Financial Planning Before Investing in Stocks (8 Steps)

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Financial Planning Before Investing in Stocks (8 Steps)

Financial planning before investing in stocks

You see everyone around you discussing which stock to buy now, how much they made in Tesla last week, or how much their portfolio has grown this year, and now, you’re all hyped up about investing in the financial markets. 

But wait, before you go all-in, here’s the truth- not everyone makes money in the stock market. In fact, most people lose their money. 

So, what is the difference between those who make money and those who lose? And more importantly, what can you do to not lose money yourself? 

Well, a large part of your investment strategy’s success depends on your financial planning. Financial planning is where you ascertain your financial situation, set financial goals for your life, and make a plan to reach there in a particular time window, keeping in mind the risk you can take.

But why is financial planning so important? Why can’t you just follow some YouTuber or guru’s investment strategy that is already working for them? Well, let’s discuss that.

Why is Financial Planning Important

When you first begin to think about investing in the online financial markets, it’s tempting to simply give in to a one-size-fits-all investment strategy that some guru on the internet claims to be the winner.

While they may have made some decent money with that strategy on their own, chances are that strategy is not going to work for you.

And even if someone else’s strategy has worked for you once in the past, there are no guarantees that it’ll work again in the future. 

One of the biggest reasons why these one-size-fits-all investment strategies don’t work for a lot of people and most people end up losing money is that these strategies are not designed for your unique risk tolerance, your financial situation, and your unique financial goals.

This is when financial planning comes in. It helps you ascertain your financial situation, gauge your risk tolerance, set financial goals, and then create an investment strategy around that. 

Financial Planning Before Investing in 8 Steps

Two very common misconceptions about financial planning are: First, It is only for the very rich and wealthy, and second, it is some strenuous process that will require you help of a financial planner.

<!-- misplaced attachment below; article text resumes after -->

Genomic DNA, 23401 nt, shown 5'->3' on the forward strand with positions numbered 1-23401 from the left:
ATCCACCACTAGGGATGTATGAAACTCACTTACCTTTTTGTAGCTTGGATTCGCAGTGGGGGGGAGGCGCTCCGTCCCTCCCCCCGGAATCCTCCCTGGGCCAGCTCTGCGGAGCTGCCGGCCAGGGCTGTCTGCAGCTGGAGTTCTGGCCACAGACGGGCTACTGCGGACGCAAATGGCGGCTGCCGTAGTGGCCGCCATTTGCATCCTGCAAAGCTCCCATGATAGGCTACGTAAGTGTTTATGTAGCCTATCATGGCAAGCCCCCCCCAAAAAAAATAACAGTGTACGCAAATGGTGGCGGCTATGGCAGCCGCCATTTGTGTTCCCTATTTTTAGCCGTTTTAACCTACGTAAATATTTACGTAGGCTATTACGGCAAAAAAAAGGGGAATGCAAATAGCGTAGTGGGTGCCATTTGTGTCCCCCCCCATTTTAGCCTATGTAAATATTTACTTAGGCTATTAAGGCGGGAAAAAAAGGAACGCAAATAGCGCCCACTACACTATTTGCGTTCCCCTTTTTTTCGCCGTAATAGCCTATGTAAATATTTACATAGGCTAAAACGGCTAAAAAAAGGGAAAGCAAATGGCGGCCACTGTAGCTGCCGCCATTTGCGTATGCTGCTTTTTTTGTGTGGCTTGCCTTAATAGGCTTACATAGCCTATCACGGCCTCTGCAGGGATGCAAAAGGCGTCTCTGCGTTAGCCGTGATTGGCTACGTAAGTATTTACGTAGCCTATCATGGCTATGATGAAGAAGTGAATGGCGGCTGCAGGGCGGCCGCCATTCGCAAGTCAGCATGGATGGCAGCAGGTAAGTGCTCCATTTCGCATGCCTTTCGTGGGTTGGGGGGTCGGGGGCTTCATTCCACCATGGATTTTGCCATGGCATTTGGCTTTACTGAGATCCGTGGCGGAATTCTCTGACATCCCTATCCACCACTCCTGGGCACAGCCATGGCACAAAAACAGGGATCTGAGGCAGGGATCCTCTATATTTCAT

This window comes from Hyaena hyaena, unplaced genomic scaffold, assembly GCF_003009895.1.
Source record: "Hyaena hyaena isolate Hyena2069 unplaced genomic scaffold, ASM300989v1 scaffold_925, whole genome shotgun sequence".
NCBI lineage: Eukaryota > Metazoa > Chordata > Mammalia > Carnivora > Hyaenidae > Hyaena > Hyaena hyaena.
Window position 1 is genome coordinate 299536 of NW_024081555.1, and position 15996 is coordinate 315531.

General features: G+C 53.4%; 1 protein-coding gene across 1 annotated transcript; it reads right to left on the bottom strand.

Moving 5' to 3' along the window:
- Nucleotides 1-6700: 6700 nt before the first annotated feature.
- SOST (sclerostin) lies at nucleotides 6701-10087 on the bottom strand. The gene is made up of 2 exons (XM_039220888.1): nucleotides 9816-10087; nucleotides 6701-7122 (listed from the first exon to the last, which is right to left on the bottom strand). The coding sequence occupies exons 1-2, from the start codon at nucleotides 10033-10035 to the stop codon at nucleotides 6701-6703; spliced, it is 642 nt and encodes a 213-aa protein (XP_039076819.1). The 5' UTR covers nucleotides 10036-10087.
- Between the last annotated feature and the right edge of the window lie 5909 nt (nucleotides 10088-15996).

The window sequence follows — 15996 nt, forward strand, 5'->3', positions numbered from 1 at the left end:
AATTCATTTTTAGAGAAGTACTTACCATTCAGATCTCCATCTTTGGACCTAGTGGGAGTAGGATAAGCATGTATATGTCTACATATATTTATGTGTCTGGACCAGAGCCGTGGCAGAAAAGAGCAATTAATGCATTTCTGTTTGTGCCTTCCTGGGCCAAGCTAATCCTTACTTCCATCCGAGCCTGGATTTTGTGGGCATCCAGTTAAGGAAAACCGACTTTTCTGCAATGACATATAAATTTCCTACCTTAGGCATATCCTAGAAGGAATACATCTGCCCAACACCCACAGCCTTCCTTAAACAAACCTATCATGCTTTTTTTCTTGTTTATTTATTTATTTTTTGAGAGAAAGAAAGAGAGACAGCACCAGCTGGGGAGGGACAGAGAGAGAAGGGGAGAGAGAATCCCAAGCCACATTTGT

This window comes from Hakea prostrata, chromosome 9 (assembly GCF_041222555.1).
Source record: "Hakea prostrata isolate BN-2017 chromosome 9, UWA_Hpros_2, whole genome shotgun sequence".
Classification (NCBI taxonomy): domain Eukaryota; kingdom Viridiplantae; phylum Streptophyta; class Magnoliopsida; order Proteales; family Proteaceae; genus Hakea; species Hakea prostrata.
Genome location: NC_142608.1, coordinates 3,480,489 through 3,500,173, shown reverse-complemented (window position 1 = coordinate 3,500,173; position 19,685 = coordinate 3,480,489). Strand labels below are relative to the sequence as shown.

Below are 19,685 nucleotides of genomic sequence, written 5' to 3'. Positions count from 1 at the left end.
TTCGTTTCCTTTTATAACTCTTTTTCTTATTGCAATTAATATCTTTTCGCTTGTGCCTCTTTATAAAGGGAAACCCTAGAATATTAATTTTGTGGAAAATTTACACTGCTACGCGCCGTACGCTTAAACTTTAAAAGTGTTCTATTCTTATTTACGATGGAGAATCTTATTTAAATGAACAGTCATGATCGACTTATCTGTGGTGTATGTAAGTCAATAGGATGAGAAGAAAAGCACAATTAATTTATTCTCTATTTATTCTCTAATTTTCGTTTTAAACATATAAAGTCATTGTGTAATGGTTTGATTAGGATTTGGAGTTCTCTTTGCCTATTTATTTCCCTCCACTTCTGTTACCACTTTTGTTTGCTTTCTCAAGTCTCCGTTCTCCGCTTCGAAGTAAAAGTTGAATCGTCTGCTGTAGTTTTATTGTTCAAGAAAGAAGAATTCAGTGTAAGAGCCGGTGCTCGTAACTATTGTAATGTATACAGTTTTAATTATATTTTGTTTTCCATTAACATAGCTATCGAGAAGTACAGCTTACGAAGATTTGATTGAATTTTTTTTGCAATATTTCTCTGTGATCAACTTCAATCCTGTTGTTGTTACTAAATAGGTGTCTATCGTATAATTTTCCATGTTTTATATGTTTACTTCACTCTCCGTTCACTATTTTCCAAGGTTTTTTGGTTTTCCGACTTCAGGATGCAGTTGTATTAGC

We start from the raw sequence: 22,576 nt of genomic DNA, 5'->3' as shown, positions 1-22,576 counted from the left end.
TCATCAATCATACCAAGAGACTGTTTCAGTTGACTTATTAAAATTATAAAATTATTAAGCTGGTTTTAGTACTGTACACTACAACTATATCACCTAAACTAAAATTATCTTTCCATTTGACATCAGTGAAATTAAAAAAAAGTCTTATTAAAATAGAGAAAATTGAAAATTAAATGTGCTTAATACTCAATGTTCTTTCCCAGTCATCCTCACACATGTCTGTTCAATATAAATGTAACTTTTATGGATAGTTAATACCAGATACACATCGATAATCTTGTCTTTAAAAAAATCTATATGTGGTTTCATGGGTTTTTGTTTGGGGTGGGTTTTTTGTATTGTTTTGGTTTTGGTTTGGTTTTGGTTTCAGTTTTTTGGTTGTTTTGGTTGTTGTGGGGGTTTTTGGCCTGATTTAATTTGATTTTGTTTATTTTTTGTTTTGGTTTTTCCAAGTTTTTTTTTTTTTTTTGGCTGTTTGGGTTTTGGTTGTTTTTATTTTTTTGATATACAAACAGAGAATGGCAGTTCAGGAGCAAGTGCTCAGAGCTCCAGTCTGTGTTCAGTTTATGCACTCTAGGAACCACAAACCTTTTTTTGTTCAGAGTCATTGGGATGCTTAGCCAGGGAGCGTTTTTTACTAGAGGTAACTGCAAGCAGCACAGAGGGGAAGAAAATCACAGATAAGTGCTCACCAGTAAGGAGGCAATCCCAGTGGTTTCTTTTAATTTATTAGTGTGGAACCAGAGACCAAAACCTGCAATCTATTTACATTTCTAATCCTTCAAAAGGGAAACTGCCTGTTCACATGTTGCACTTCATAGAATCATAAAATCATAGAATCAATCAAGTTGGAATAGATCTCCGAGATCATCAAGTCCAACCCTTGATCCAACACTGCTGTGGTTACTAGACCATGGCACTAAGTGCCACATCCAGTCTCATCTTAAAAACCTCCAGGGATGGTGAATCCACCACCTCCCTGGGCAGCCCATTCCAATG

Both of them are myths. The truth is, you can easily do financial planning yourself, and it is more important for people with limited money to do financial planning than the rich or wealthy.

So, let’s see how to do financial planning before investing in stocks in 8 simple steps.

Step 1: Set Financial Goals

The first step is fairly easy. You need to set financial goals so that you know where you’re going and then plan your way to reach there. 

Let me ask you this, would you take a long road trip without knowing the routes or having some sort of road map? Would a construction company start building a house without a blueprint? Would a teacher teach a course without a curriculum? No? So why start investing without having a goal in mind? 

You might have heard the saying, “If you don’t have a plan, you have a plan to fail.” and that is very true when it comes to investing. 

Start by asking yourself what is your biggest 5 years financial goal. Whether it’s earning a particular amount or saving it, write it down, and let’s move to the next step.

Step 2: Calculate Your Risk Tolerance

This is the most important step that you must take before investing in anything, ever. Risk tolerance is simply your ability to take a risk in order to achieve your financial goals.

Calculating risk tolerance is what will give you the ability to invest in assets that match the amount of risk you can take. If you calculate your risk tolerance prior to creating your investment strategy, you won’t panic all the time and wonder which direction the market will go. 

There are two components to risk tolerance. One is your willingness to take a risk and two is your ability to take a risk. 

So, how do calculate your risk tolerance? Well, this is where things get fun & interesting. You need to spell out your investment goals, your time horizon, your need for liquidity for each goal, and your tax situation, among some other metrics. 

Now you need a calculator, or just simply your smartphone, to calculate some of the main ratios, including your emergency fund, current liquidity, basic housing, and others you can see in the image below. 

To help you figure this out, we’re giving away our risk management toolkit for free if you register your seat and attend the upcoming masterclass by going to

Your risk tolerance and portfolio structure also depend on life cycles. For example, between ages 20-45, you’re more growth-oriented and willing to take more risk, but after 45, your approach becomes more conservative and less risk-taking.

Step 3: Budgeting 

Budgeting is planning in advance about your income and expenses for the month. It is generally done to evaluate your spending and saving behavior. 

The budgeting process includes establishing goals, checking your income, checking your expenses, and finding out if your net cash flow is positive or negative. 

If you’re cash flow positive, then the goal is to maximize the amount of cash in hand so that you can have more money to work for you while you rest.